You will be familiar with how the government’s official estimate of the cost of the planes has, ahem, evolved over the years: from $9-billion originally (just the acquisition cost), to $16-billion (including acquisition and “sustainment,” but not operating costs), to the $25-billion (including all costs, but only over 20 years) it grudgingly owned up to after the Auditor General’s report last spring.
As you’ll recall, the Auditor General said even that figure severely underestimated the true cost of the project, as the actual service life of the planes was not 20 years, but 36 years. Others, including the Parliamentary Budget Officer, put it at 30 years: that’s the number KPMG used. And the figure that popped out of its calculators was $45.8-billion.
It is understood that the Conservatives royally botched the PR on this one.
It is readily conceded that whatever the merits of the F-35 fighter our current fleet of F-18s need to be replaced.
Yet the most striking thing about this fiasco is the colossal hypocrisy and innumeracy of the MSM. Coyne's point above is that the Tories low-balled the numbers to avoid political repercussions. Even by the decrepit standards of modern politics we should have expected a greater degree of transparency. But put yourself in the shoes of Peter MacKay and see it from his perspective.
Pete is terribly fond of these of planes. They're part of a multinational procurement process, which is one of the reasons the numbers are a bit slippery to get a grip on, and he's stuck his neck out at various international meetings claiming that Canada will be buying its share.
This being a parliamentary system the opposition will oppose the government even if the responsible ministers have done nothing more than sneeze in an unusual manner. Peter MacKay, who has been in politics for most of his adult life and whose father Elmer served under the Brian, knows only too well that if he reveals the full full cost of the plane, it's going to be some gigantic sounding number.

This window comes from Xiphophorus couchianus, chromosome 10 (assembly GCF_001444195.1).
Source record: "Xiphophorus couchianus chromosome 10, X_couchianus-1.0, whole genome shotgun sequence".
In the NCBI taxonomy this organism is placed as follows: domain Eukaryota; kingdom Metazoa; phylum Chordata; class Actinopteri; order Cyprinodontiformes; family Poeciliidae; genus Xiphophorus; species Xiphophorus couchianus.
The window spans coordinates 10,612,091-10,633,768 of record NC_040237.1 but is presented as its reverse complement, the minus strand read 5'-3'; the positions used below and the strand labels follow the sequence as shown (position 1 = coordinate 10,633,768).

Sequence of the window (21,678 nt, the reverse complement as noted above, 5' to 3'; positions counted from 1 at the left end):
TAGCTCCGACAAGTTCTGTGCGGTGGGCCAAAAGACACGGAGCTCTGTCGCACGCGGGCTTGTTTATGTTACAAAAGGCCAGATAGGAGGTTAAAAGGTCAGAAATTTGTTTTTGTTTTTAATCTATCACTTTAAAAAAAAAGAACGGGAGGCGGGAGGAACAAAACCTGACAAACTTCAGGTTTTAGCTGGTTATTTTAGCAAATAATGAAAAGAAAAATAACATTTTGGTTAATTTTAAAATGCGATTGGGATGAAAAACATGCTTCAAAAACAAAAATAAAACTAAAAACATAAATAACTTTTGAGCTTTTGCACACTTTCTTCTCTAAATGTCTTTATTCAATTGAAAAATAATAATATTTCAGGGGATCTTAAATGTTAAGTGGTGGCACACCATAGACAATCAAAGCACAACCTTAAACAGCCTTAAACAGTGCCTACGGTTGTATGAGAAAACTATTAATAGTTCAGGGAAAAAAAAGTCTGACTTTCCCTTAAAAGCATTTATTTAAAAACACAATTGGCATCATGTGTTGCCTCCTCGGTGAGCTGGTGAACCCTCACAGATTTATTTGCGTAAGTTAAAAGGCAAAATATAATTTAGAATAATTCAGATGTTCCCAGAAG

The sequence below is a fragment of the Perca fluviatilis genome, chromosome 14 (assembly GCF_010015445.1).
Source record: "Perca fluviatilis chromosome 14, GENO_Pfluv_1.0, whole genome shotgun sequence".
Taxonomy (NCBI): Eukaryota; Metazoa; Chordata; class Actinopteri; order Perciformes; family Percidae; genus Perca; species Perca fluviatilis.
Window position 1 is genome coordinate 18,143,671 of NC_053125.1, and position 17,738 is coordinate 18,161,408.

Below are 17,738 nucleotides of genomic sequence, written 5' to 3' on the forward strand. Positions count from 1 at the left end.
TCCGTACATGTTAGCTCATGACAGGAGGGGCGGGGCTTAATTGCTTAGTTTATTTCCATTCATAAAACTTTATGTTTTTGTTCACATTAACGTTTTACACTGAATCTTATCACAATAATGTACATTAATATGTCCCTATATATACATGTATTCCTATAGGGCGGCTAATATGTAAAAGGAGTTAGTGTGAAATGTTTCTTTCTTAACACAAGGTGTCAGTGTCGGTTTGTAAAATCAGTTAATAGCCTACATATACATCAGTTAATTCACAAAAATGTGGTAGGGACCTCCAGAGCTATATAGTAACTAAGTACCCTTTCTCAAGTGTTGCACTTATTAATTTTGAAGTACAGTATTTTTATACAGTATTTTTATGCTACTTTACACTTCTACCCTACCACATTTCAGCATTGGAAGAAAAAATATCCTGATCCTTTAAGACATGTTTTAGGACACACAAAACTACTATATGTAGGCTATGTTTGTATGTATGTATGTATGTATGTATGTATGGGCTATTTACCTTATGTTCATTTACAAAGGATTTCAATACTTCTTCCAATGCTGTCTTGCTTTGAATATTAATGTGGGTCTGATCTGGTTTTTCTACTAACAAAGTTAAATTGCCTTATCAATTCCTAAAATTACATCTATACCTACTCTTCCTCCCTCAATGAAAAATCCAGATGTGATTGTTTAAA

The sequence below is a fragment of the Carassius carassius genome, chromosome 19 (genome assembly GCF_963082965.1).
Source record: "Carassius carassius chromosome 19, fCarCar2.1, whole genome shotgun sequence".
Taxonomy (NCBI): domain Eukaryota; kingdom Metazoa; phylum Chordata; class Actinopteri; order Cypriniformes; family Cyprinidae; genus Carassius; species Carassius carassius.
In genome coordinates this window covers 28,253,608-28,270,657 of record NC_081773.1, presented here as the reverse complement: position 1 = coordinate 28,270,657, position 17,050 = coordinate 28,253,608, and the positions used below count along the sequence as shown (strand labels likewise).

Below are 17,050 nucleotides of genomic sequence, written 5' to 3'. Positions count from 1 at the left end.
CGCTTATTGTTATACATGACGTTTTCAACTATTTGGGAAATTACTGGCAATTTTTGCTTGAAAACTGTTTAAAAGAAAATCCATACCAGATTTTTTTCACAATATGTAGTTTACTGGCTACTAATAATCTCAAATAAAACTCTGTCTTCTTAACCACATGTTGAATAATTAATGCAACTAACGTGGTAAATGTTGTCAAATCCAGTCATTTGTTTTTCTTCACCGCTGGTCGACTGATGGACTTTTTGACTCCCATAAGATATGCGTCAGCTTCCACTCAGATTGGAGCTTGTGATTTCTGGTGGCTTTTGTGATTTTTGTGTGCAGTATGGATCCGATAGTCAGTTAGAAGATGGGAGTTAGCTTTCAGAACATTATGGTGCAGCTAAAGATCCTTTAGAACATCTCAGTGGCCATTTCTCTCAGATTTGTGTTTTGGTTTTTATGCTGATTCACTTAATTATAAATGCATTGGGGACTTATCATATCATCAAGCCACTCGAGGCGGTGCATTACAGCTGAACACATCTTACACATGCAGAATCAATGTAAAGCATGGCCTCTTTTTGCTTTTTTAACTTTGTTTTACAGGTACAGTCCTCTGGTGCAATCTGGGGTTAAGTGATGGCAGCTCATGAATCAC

At this point the rabidness of the opposition meets the unusual mindset of the Canadian voter. In Canada governments boast about how much they spend on health care. If Peter MacKay had been announcing a series of new health care programs he would likely have exaggerated the costs. Why? Because the electorate does not see spending on health care as spending. Instead the tanker loads worth of money burned through by Medicare every year is viewed as a sign of government munificence towards the people. Even if it is the people's money being burned.
Spending billions of dollars for more health care bureaucrats is a sign of compassion. Spending billions to allow the government to conduct one of its core responsibilities is, by contrast, a shocking example of fiscal recklessness. This is the logic of Canadian politics and why our soldiers are under equipped and our hospitals overstaffed. Should you questions this logic you will be deemed a cold and heartless monster. Often by the same people who care not a whit for those who serve in uniform.
At some point, this issue being about money and all, we should do a quick run through the numbers. I'm not going into the military debate about whether these are the right planes for Canada. Just the numbers for this particular plane. The KPMG numbers recently released put the F-35 costs at a very comprehensive $45.8 billion over 42 years. That's a little over a billion a year. To put that figure in perspective the 2012-2013 federal budget pegs spending at about $276 billion. So the annualized cost of buying and running these planes, including the salaries of the pilots, comes in about .36% of the federal budget.
Remember we spend $1.1 billion each year on the CBC.
Then there is the not inconsiderable matter of the $45.8 billion figure. It's a guess. A very educated and detailed guess but still a guess. No one really has a damn clue what these planes will cost in forty years time or even if we'll have manned fighters in 2052. Or a NATO. Or even an Air Force in the traditional sense. This is a guess which, at the outside, will cost something close to a rounding error of the federal government's annual outlays which, between now and 2052, are likely to rise much faster than the actual cost of maintaining the F-35.
All the while Medicare is slowing eating up the Canadian budget.
The scandal here isn't the Tories fudging numbers on some fighter planes, governments have been fudging procedure numbers for decades, it's the strange tunnel vision of the media and the electorate toward government spending. Miserly when it comes to defence yet spendthrift when it comes to social spending.
Who cares about the military, eh? As long as I get my free stuff.